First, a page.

From autonomous emergency braking to overload indicators, recent developments in the van industry have seen light commercial vehicles become increasingly safer. Now, big data is set to play a critical role in making the roads safer for all.
For the past 12 months, Ford has been tracking fleets of vans in London, using telematics and connected vehicle data to track driver behaviour and record vehicle data.
Using geolocation technology, the systems were able to detect areas that were not only already hazardous, but also potential future accident blackspots – data that will not only help vehicle manufacturers and fleet managers, but will also help town planners and highways agencies to identify particular junctions or stretches of road that are problematic for drivers, cyclists or pedestrians before a serious accident occurs.
Ford tracked the vans over a total of one million kilometres (618,000 miles) and logged highly detailed data from driving events such as braking, the severity of that braking, and even where hazard warning lights were applied. This helped to identify “near-misses”.The company then cross-referenced this information against existing accident reports and built an algorithm to determine the likelihood of where future incidents might occur.
“Our insights have the potential to benefit millions of people,” said Jon Scott, Project Lead at City Data Solutions, Ford Smart Mobility team. “Even very small changes could make a big difference – maybe cutting back a tree that has obscured a road sign – whether in terms of traffic flow, road safety or efficiency.”
This opportunity was identified in the Ford City Data Report, using data that was obtained and analysed with the consent of participants, which took its findings from more than 15,000 days of vehicle use, from 160 connected vans in the city.
The fleet of vans covered more than 1 million kilometres, the equivalent of 20 times around the earth, delivering 500 million data points.
“We are committed to delivering smart vehicles for a smart world – and each vehicle in the study was equipped with a simple plug-in device that recorded the journey data and then sent it to the cloud for analysis,” added Scott. “Data scientists from our Global Data Insight and Analytics team were then able to analyse the information through an interactive dashboard. This technology could be applied in any road environment, not just in cities.”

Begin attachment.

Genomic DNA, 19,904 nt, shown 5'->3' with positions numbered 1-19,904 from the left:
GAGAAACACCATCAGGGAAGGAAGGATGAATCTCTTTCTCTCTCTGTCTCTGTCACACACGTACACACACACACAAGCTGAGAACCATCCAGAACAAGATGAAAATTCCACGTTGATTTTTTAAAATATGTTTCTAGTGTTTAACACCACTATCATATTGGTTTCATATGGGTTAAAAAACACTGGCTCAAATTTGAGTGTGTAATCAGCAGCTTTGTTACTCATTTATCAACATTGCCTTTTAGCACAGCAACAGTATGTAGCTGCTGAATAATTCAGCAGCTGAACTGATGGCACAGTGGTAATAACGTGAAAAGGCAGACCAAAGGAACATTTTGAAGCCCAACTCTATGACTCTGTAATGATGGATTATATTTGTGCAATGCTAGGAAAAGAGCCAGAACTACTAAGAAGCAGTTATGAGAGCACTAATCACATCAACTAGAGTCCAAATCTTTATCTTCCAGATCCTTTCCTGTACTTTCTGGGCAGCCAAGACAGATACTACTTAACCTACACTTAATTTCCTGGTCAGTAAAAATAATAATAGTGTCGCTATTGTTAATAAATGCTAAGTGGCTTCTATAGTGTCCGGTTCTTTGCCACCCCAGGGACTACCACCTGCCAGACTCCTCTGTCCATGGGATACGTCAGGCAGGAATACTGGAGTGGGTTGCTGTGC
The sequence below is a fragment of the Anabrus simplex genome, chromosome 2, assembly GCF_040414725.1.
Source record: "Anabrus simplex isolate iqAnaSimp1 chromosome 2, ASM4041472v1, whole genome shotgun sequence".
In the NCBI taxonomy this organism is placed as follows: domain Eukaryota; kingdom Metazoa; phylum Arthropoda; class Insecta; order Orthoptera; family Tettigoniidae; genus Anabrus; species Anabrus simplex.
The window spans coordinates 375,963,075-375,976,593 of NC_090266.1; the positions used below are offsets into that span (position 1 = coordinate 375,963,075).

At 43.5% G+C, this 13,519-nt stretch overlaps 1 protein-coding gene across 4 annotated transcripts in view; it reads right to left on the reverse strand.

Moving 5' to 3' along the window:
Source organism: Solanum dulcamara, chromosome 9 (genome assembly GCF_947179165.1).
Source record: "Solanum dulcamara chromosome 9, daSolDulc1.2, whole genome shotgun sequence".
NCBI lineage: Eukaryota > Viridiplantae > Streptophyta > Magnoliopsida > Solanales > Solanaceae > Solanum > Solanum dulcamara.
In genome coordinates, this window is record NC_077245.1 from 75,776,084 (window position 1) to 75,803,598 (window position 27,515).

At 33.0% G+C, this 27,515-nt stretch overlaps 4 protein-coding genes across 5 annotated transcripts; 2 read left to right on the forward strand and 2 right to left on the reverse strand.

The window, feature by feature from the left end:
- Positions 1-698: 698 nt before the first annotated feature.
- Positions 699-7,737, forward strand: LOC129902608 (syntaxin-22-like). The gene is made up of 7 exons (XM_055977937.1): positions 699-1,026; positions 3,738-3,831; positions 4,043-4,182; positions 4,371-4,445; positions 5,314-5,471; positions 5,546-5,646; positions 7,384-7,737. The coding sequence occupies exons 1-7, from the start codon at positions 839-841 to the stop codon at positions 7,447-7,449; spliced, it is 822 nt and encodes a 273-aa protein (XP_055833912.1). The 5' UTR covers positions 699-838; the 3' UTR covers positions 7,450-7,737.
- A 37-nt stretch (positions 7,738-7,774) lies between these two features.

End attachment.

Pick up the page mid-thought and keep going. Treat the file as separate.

The report also investigated other opportunities, such as how scheduling delivery van journeys for earlier in the day, before peak times, could benefit all road users, and how using journey data could help to identify the best locations for electric vehicle charging points.
“The Ford City Data Report is a showcase of what we can do with connected vehicle data, smart infrastructure, and our analytical capabilities. We are calling on cities to work with us to collectively solve problems that they can become even better places to live and work in,” said Sarah-Jayne Williams, director, Ford Smart Mobility. “We understand that any data-driven solution depends upon the willingness of drivers to share their data, but believes that where there is a clear benefit, that consumers will be more open to supporting such a service.”
Meanwhile, active safety systems have also been providing big benefits to van fleets, backed up by a recent survey carried out by the insurance industry. Using data from its clients, insurance comparison site GoCompare established that van drivers are involved in 3.8 times fewer accidents per 100,000 miles than cars.
Telematics play a part, as does improved driver training, but there’s no argument that improved safety tech on the vehicles themselves is also a key driver behind of the vastly improved safety data.
Last year, for example, Volkswagen Commercial Vehicles made Autonomous Emergency Braking (AEB) a standard feature across its van range. AEB works by intervening if a vehicle or obstacle is detected ahead of the van and the driver hasn’t made any manual intervention.
Carl zu Dohna, director of Volkswagen Commercial Vehicles, said: “Autonomous emergency braking systems mean safer vehicles, fewer accidents and therefore reduced downtime and lower costs for fleets – as well as the potential to save lives. These are vital goals for any vehicle manufacturer.”
Vehicles fitted with autonomous emergency braking also benefit from an average insurance premium saving of 10 per cent compared to those without – the insurance rating of the VW Crafter was reduced by four groups, for example, thanks to standard fitment of AEB.
The latest innovation that makes today’s vans even safer comes from PSA – the parent company behind Peugeot, Citroen and Vauxhall.
Its ‘Overload Indicator’ is blindingly simple, yet at the same time extremely useful to van drivers and fleet operators alike, as it sounds warning alarms when the vehicle is close to its payload, and a separate alarm for when it is overloaded. The Overload Indicator’s measurement of load weight is triggered in two ways: automatically, when the engine is started or manually, when parked, by pushing a button located in the load area. The system then remains active for five minutes.
The technology was cited by judges as one of the primary reasons that the Citroen Berlingo, Peugeot Partner and Vauxhall/Opel Combo were jointly awarded the 2019 International Van of the Year Award, announced at the IAA Commercial Vehicle Show in Hannover in September.